What Is Your Coaching Mission With Special Needs?

As a parent-family coach or coach for special needs families, your mission, should you choose to accept it, is to help parents in similar situations find clarity, hope, and greater functionality in their family. With your help and guidance, parents will

 

  1. find their center of gravity,
  2. push past their feelings of inadequacy and overwhelm,
  3. begin restoring regulation and resilience in their children with behavioral disorders through securing the child-parent relationship.

One agency director informed me that she regularly uses my daughter’s case for training of her new case managers and therapists. It does not give a parent the warm fuzzies to hear repeatedly from mental health professionals, whom you look to for help, that your child’s case is the most difficult one they have ever seen. [ctt template="5" link="cjUt1" via="yes" ]This is the child I have. This is the child I love. @parent_coach[/ctt] These sentiments are my personal reflections and a parent, a parenting coach, and a training professional. The sentiments also match the experiences of some of the parents you will coach…parents, who struggle to move forward after facing the reality of one or more diagnoses like ADHD, Autism, Conduct disorder, or Bipolar disorder. The effects on the family are the same. [ctt template="5" link="9Dqc5" via="yes" ]It triggers a parent’s worst nightmares. Concerns, fears, sleepless nights, and the search for answers begin. @parent_coach[/ctt] This is how a parent enters the world of mental health and special needs…a world where terminology is confusing and diagnoses sound like the unending combinations of an alphabet soup. If care is not taken, a parent or teacher might begin to refer to the child by the labels of their diagnosis, and see in the child’s behaviors, both positive and negative, only as symptoms of the same. As months or years of struggle pass, parents don’t differentiate which part of the behavior belongs to their child’s temperament, and which part is a symptom of the diagnosed condition. Amid the onslaught of doctors, neurologists, medical tests, and therapists elucidating the deficits in their child’s development, parents easily lose sight of the child and concentrate on what they see most, the disorganized and dysregulated behavior. The question that brings this home is simple:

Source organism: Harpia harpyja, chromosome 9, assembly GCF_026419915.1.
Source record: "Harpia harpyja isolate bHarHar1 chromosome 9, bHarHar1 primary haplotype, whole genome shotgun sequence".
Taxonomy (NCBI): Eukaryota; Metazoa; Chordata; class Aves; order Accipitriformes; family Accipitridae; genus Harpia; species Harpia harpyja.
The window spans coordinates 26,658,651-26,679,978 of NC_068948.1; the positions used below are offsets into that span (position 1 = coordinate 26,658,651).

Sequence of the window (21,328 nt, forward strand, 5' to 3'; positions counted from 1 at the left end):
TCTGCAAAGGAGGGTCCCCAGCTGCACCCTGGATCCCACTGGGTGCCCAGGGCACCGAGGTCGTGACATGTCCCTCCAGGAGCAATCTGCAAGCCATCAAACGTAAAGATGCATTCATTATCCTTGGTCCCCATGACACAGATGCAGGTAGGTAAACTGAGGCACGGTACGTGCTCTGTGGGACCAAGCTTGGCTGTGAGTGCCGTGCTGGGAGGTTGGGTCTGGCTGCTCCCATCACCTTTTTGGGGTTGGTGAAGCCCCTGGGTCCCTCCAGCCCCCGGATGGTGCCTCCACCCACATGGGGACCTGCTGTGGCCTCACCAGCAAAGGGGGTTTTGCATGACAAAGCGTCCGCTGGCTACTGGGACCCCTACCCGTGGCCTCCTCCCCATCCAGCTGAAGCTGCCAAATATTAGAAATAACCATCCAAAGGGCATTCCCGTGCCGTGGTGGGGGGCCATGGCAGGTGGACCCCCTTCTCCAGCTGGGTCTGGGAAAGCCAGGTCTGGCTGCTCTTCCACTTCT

Which child do you see…one with special needs or one who is just plain special?

Twice we prepared to send our young daughter  to long-term residential on the strong advice of doctors and psychiatric nurses working with our daughter. The first time she was four years old. The second time she was nearly seven.